Dr. Dellaripa co-founded the Interstitial Lung Disease (ILD) clinic with pulmonologist Hilary Goldberg, MD. The clinic uses a multidisciplinary model to treat patients with inflammatory and fibrotic lung disease. The staff, comprising rheumatologists, pulmonologists, pathologists and radiologists, focus on diagnosing and treating patients with ILD, providing same-day consultations and evidence-based protocols developed from the clinic’s treatment algorithm.
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Explore This IssueOctober 2015
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Nine years ago, Dr. Dellaripa initiated a lung-disease-in-rheumatology study group through the ACR, which quickly included both national and international researchers. This group has developed outcome measures particular to patients with lung and rheumatic disease and is now beginning to develop prospective trials. “The goal is to identify at-risk patients for lung disease and limit the morbidity and mortality of this complication,” he says. “When these patients get ill and end up in the ICU, their survival is not great, so early identification and intervention, when appropriate, are important.”
The Challenges of Complexity
Vladimir N. Despotovic, MD, assistant professor of medicine at Washington University in St. Louis, another dual-trained rheumatologist, first came to the U.S. in 1992 as an exchange student at the age of 17. He lived in Michigan for three years and then returned to Serbia in 1995 and enrolled in medical school in Belgrade. He returned to the U.S. in 1999 due to the political and economic environment in the Balkans.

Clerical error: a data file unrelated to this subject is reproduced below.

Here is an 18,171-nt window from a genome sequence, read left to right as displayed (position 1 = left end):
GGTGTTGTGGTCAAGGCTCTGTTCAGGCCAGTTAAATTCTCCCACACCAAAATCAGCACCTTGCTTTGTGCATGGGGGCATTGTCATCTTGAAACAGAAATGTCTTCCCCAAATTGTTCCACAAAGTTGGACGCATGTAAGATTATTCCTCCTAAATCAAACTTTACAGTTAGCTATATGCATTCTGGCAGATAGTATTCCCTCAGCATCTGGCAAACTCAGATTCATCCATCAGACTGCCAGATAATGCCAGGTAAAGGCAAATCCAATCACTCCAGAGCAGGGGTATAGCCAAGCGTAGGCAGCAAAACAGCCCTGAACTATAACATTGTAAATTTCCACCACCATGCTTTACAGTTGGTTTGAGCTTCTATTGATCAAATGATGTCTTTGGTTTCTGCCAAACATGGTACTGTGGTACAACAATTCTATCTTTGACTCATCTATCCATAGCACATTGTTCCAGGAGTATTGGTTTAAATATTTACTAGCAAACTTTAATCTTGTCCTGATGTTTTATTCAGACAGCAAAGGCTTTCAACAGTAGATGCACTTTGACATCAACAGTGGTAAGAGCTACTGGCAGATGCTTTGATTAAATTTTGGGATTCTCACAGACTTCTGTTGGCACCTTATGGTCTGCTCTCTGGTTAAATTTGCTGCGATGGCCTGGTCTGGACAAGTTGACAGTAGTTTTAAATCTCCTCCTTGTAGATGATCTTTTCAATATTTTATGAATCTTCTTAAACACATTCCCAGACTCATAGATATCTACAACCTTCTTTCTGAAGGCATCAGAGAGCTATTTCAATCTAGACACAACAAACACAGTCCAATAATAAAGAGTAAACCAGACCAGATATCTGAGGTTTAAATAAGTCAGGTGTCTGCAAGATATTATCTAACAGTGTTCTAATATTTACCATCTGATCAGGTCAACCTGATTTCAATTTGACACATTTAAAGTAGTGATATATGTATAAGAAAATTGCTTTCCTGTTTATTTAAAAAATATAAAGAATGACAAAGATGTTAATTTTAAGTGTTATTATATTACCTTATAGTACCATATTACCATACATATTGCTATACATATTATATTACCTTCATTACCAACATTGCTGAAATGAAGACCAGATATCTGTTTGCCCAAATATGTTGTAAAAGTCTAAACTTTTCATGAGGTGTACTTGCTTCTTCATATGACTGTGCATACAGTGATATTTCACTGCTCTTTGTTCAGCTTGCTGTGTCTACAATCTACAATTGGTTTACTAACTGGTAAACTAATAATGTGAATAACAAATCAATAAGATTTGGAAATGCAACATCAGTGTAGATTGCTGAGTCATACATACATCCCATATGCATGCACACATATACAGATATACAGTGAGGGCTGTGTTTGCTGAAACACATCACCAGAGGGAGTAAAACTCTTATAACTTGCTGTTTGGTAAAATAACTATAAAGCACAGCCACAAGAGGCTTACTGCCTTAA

Although Dr. Despotovic briefly considered a major in mathematics, he was also drawn to medicine. “Both my father and older sister are physicians, so I had great role models throughout my youth,” he says. “My sister wanted me to become an ophthalmologist like her, but I enjoyed the more broad, hands-on internal medicine approach.” His father is an internist, and it was from him that Dr. Despotovic acquired “the love of pathophysiology and immunology, which are my interests to this day.”
Once back in the U.S., he resumed his pre-med studies at Michigan State University in East Lansing. He notes that during his medical training at Wayne State University and subsequent internship and residency at Washington University, he liked most medical subspecialties and was “interested in everything.” His wide-ranging interests have been both “a blessing and a curse for me my whole career,” he says. What eventually drew him to rheumatology was the prominent part played by immunology and the clinical complexity of rheumatologic disorders. “I liked the fact that, as a medical resident, whenever we would have a complex patient, we often called rheumatology for a consult,” he says. “I wanted to be the person who understands that complexity.”